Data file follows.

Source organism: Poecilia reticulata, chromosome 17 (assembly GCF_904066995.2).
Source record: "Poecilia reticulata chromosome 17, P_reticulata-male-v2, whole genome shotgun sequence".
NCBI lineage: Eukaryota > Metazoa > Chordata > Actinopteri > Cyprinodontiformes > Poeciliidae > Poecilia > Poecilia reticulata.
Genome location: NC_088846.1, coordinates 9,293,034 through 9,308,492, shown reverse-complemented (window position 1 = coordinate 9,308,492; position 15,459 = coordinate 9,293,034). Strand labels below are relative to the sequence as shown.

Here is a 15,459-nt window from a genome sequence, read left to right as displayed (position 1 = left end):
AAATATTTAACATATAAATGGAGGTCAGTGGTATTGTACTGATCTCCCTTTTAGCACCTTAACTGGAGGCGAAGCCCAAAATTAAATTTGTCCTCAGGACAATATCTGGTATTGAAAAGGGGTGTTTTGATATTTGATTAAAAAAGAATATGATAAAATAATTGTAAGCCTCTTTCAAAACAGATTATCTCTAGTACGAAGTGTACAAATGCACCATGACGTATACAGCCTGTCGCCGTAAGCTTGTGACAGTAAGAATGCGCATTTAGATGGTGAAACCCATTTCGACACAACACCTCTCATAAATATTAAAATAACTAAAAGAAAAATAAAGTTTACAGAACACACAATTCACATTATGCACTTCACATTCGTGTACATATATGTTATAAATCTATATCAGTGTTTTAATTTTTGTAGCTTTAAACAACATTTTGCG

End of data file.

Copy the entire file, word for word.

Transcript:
Source organism: Poecilia reticulata, chromosome 17 (assembly GCF_904066995.2).
Source record: "Poecilia reticulata chromosome 17, P_reticulata-male-v2, whole genome shotgun sequence".
NCBI lineage: Eukaryota > Metazoa > Chordata > Actinopteri > Cyprinodontiformes > Poeciliidae > Poecilia > Poecilia reticulata.
Genome location: NC_088846.1, coordinates 9,293,034 through 9,308,492, shown reverse-complemented (window position 1 = coordinate 9,308,492; position 15,459 = coordinate 9,293,034). Strand labels below are relative to the sequence as shown.

Here is a 15,459-nt window from a genome sequence, read left to right as displayed (position 1 = left end):
AAATATTTAACATATAAATGGAGGTCAGTGGTATTGTACTGATCTCCCTTTTAGCACCTTAACTGGAGGCGAAGCCCAAAATTAAATTTGTCCTCAGGACAATATCTGGTATTGAAAAGGGGTGTTTTGATATTTGATTAAAAAAGAATATGATAAAATAATTGTAAGCCTCTTTCAAAACAGATTATCTCTAGTACGAAGTGTACAAATGCACCATGACGTATACAGCCTGTCGCCGTAAGCTTGTGACAGTAAGAATGCGCATTTAGATGGTGAAACCCATTTCGACACAACACCTCTCATAAATATTAAAATAACTAAAAGAAAAATAAAGTTTACAGAACACACAATTCACATTATGCACTTCACATTCGTGTACATATATGTTATAAATCTATATCAGTGTTTTAATTTTTGTAGCTTTAAACAACATTTTGCG